> From: Frank da Cruz [mailto:email@example.com]
> I think there is one case on record where reform pretty much replaced the
> old with the new -- in Norway in the last century.
Well, I'm not Norwegian, but not far from...
Not counting "dialects" (whatever that is), there are two Norwegian
- Bokmål (norsk): written (nearly?) like Danish, but is pronounced quite
differently from Danish. Bokmål is the most commonly used language
in (southern?) Norway.
- Nynorsk (New Norwegian): this language is an artificial composition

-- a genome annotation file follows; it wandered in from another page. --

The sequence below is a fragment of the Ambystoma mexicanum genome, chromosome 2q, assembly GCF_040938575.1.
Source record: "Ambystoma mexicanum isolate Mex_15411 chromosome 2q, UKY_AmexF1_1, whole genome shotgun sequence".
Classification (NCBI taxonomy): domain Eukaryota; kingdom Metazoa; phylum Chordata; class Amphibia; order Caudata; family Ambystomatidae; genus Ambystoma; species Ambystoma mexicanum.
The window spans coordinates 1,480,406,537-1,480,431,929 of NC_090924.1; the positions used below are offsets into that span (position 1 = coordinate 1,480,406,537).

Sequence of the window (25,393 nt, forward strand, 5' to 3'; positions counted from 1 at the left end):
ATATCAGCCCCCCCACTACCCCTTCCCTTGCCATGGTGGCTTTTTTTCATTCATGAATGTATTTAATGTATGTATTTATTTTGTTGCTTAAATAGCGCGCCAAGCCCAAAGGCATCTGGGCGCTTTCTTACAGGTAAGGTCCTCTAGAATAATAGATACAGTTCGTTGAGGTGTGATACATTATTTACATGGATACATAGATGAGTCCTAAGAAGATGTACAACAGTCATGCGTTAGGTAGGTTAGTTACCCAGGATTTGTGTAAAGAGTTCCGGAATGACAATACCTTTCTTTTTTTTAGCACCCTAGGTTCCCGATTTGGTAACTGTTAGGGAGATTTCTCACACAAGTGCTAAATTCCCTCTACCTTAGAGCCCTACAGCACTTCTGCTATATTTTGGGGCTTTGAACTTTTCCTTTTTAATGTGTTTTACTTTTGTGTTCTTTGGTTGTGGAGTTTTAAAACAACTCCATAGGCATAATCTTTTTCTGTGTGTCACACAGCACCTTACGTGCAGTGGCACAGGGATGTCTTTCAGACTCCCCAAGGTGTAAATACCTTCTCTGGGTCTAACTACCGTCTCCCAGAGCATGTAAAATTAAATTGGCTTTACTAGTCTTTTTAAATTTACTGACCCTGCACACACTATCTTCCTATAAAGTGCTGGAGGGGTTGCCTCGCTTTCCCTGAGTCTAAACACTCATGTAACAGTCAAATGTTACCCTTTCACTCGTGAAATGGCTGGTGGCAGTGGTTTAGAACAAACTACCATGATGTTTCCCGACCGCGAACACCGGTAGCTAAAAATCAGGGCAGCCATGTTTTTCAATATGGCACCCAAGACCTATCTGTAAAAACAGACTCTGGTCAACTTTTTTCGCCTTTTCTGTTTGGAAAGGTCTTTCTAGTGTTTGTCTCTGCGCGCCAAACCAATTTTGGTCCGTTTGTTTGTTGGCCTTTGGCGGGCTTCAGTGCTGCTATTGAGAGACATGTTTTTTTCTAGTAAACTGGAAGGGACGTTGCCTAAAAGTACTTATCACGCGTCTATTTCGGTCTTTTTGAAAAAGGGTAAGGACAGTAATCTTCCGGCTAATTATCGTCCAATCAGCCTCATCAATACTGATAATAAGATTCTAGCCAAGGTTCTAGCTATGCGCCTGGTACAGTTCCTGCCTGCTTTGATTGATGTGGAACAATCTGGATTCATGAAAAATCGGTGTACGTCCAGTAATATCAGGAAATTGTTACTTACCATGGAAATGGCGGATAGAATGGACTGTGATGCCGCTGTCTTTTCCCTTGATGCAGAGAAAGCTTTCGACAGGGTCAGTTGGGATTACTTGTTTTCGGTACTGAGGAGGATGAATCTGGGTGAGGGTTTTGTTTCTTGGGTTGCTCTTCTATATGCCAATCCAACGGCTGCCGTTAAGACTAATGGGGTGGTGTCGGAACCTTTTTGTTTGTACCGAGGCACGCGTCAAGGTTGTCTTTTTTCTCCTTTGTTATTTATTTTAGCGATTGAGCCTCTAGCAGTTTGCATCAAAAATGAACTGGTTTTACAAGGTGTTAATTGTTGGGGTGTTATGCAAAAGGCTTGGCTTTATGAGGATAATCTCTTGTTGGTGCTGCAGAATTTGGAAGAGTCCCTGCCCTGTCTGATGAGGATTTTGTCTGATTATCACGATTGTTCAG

from a number of west Norwegian dialects. It is not as common
as Bokmål, but not uncommon still. It has a different pronunciation
and spelling compared to Bokmål. See http://www.nynorsk.no/
(in Nynorsk, of course), more links under "Peikarar". You can download
a program that converts text in Bokmål to the corresponding
text in Nynorsk (see under "Nynorske dataprogram").
All governmental documents, if I'm correctly informed, are produced
both in Bokmål and Nynorsk. Nynorsk is sometimes used in television
programs (news mostly, I think). Nynorsk is taught in all Norwegian
schools, but it is not replacing Bokmål as the mostly used kind
Anyone from Norway, please correct any misunderstandings of mine!
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